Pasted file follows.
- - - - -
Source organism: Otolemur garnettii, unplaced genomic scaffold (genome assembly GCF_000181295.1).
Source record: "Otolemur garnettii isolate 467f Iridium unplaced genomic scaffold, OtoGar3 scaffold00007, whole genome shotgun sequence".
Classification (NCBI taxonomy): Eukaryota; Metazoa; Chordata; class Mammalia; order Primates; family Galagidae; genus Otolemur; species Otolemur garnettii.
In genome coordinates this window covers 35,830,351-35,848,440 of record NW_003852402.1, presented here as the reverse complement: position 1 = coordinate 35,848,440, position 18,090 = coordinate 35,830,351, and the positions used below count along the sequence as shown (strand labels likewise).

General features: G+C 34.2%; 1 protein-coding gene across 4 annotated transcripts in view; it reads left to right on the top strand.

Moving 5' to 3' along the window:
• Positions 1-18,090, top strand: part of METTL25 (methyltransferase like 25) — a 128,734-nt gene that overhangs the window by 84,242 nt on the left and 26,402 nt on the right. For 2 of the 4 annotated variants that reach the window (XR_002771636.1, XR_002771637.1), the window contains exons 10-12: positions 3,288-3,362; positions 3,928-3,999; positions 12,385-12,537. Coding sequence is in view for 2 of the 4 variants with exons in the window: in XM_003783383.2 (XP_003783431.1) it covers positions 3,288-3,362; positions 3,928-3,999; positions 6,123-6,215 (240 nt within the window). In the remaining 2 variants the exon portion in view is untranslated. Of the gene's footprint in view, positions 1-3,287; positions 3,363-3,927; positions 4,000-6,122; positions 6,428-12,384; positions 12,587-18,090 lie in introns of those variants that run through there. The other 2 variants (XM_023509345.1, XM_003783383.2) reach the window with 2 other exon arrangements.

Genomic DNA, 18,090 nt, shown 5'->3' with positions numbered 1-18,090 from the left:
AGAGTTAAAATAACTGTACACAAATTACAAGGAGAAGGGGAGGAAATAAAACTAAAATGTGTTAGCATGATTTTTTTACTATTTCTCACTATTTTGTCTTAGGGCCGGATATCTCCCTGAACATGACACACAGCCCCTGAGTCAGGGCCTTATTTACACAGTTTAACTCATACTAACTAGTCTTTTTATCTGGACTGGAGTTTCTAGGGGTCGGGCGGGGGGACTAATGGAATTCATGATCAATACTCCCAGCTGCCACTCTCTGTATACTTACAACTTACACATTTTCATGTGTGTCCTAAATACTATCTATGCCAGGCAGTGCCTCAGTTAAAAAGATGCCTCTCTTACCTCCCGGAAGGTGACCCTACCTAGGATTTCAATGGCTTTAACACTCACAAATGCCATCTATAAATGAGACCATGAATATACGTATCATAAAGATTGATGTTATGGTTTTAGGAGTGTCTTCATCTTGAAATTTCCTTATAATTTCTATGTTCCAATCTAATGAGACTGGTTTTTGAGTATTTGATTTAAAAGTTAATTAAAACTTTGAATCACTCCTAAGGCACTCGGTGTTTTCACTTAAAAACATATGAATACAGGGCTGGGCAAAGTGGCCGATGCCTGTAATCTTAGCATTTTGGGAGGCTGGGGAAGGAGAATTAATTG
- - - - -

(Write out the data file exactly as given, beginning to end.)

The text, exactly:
Source organism: Otolemur garnettii, unplaced genomic scaffold (genome assembly GCF_000181295.1).
Source record: "Otolemur garnettii isolate 467f Iridium unplaced genomic scaffold, OtoGar3 scaffold00007, whole genome shotgun sequence".
Classification (NCBI taxonomy): Eukaryota; Metazoa; Chordata; class Mammalia; order Primates; family Galagidae; genus Otolemur; species Otolemur garnettii.
In genome coordinates this window covers 35,830,351-35,848,440 of record NW_003852402.1, presented here as the reverse complement: position 1 = coordinate 35,848,440, position 18,090 = coordinate 35,830,351, and the positions used below count along the sequence as shown (strand labels likewise).

General features: G+C 34.2%; 1 protein-coding gene across 4 annotated transcripts in view; it reads left to right on the top strand.

Moving 5' to 3' along the window:
• Positions 1-18,090, top strand: part of METTL25 (methyltransferase like 25) — a 128,734-nt gene that overhangs the window by 84,242 nt on the left and 26,402 nt on the right. For 2 of the 4 annotated variants that reach the window (XR_002771636.1, XR_002771637.1), the window contains exons 10-12: positions 3,288-3,362; positions 3,928-3,999; positions 12,385-12,537. Coding sequence is in view for 2 of the 4 variants with exons in the window: in XM_003783383.2 (XP_003783431.1) it covers positions 3,288-3,362; positions 3,928-3,999; positions 6,123-6,215 (240 nt within the window). In the remaining 2 variants the exon portion in view is untranslated. Of the gene's footprint in view, positions 1-3,287; positions 3,363-3,927; positions 4,000-6,122; positions 6,428-12,384; positions 12,587-18,090 lie in introns of those variants that run through there. The other 2 variants (XM_023509345.1, XM_003783383.2) reach the window with 2 other exon arrangements.

Genomic DNA, 18,090 nt, shown 5'->3' with positions numbered 1-18,090 from the left:
AGAGTTAAAATAACTGTACACAAATTACAAGGAGAAGGGGAGGAAATAAAACTAAAATGTGTTAGCATGATTTTTTTACTATTTCTCACTATTTTGTCTTAGGGCCGGATATCTCCCTGAACATGACACACAGCCCCTGAGTCAGGGCCTTATTTACACAGTTTAACTCATACTAACTAGTCTTTTTATCTGGACTGGAGTTTCTAGGGGTCGGGCGGGGGGACTAATGGAATTCATGATCAATACTCCCAGCTGCCACTCTCTGTATACTTACAACTTACACATTTTCATGTGTGTCCTAAATACTATCTATGCCAGGCAGTGCCTCAGTTAAAAAGATGCCTCTCTTACCTCCCGGAAGGTGACCCTACCTAGGATTTCAATGGCTTTAACACTCACAAATGCCATCTATAAATGAGACCATGAATATACGTATCATAAAGATTGATGTTATGGTTTTAGGAGTGTCTTCATCTTGAAATTTCCTTATAATTTCTATGTTCCAATCTAATGAGACTGGTTTTTGAGTATTTGATTTAAAAGTTAATTAAAACTTTGAATCACTCCTAAGGCACTCGGTGTTTTCACTTAAAAACATATGAATACAGGGCTGGGCAAAGTGGCCGATGCCTGTAATCTTAGCATTTTGGGAGGCTGGGGAAGGAGAATTAATTG